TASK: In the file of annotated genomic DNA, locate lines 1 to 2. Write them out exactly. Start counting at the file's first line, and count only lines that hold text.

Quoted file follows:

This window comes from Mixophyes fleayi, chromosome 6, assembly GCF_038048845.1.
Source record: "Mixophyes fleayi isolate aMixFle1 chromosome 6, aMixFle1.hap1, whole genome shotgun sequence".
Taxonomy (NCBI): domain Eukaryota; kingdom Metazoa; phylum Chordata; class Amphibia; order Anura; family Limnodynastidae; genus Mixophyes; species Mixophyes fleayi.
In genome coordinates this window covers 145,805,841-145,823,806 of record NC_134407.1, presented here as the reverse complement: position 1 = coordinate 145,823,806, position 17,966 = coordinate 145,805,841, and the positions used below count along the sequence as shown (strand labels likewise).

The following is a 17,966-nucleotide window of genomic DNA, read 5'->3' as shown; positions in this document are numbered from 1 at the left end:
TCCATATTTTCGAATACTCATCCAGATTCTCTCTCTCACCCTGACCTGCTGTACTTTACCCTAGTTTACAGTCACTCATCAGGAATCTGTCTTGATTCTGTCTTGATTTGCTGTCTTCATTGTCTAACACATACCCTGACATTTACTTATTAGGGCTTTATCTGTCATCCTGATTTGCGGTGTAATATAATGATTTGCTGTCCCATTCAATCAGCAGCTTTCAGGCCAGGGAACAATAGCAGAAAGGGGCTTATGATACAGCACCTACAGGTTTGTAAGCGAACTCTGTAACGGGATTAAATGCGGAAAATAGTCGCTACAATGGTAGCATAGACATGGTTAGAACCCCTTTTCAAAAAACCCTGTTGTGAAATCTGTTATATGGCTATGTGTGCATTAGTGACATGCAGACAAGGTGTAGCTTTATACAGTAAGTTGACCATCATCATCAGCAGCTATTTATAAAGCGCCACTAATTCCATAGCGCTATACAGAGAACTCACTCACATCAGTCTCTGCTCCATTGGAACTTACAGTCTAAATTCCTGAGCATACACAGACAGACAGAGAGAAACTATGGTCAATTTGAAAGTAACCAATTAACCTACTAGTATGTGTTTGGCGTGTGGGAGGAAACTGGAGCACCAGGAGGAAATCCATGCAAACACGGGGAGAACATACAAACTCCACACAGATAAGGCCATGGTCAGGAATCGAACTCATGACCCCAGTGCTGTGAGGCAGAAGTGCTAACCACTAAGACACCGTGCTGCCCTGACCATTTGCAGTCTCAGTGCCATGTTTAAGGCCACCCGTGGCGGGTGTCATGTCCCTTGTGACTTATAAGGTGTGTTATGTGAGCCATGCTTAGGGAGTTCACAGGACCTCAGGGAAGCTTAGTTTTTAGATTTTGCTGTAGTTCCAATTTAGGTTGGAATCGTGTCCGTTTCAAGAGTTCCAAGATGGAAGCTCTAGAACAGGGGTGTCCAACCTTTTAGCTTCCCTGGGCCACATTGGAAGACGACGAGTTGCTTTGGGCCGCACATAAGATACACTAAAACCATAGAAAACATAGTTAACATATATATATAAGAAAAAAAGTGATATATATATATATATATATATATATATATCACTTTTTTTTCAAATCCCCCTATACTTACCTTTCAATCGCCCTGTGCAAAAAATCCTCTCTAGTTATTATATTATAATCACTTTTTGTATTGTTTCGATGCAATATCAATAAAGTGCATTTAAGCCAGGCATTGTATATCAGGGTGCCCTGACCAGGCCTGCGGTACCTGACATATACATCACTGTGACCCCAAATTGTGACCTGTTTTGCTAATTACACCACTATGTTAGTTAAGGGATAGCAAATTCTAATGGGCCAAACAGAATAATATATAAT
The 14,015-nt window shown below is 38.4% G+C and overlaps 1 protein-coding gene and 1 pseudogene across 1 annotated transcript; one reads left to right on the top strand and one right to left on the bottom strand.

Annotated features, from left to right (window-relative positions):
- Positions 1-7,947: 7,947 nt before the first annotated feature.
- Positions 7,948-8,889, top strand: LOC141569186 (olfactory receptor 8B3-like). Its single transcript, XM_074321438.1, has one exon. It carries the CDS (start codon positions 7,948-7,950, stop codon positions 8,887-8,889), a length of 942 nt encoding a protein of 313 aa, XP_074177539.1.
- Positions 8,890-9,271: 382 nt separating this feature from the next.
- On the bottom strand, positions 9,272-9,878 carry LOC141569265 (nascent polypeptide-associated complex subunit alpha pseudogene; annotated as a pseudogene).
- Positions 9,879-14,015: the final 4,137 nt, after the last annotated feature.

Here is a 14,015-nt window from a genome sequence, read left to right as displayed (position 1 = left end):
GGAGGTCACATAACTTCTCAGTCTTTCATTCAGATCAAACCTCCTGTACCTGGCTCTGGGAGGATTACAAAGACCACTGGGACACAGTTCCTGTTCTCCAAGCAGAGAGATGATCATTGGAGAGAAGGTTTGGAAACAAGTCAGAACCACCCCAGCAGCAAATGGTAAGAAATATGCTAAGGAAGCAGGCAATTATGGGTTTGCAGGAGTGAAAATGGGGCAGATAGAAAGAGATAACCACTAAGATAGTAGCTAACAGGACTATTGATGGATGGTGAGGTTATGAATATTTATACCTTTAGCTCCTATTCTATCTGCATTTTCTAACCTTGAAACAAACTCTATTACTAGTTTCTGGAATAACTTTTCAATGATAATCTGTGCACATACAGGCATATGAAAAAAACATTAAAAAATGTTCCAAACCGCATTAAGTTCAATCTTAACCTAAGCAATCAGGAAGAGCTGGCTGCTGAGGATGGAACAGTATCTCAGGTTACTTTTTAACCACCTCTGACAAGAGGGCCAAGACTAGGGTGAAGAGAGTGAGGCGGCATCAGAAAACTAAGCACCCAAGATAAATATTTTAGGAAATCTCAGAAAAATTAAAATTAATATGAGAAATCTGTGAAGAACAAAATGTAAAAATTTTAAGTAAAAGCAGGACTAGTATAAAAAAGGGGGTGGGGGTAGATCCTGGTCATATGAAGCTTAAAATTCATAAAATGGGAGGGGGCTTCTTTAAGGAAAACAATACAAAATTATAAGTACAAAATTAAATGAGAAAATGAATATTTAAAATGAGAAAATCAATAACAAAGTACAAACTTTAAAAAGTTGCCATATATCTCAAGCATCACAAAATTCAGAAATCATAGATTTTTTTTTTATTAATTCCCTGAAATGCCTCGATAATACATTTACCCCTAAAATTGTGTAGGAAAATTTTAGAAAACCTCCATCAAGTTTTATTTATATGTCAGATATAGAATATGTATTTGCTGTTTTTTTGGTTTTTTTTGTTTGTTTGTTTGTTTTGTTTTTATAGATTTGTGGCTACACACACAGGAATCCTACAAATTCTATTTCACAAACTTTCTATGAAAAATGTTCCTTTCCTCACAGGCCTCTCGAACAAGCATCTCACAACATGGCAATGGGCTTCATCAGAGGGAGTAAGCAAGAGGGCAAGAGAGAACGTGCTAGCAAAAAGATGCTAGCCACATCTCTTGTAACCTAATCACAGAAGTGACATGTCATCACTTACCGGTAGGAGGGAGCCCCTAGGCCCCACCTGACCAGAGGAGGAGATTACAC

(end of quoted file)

This window comes from Mixophyes fleayi, chromosome 6, assembly GCF_038048845.1.
Source record: "Mixophyes fleayi isolate aMixFle1 chromosome 6, aMixFle1.hap1, whole genome shotgun sequence".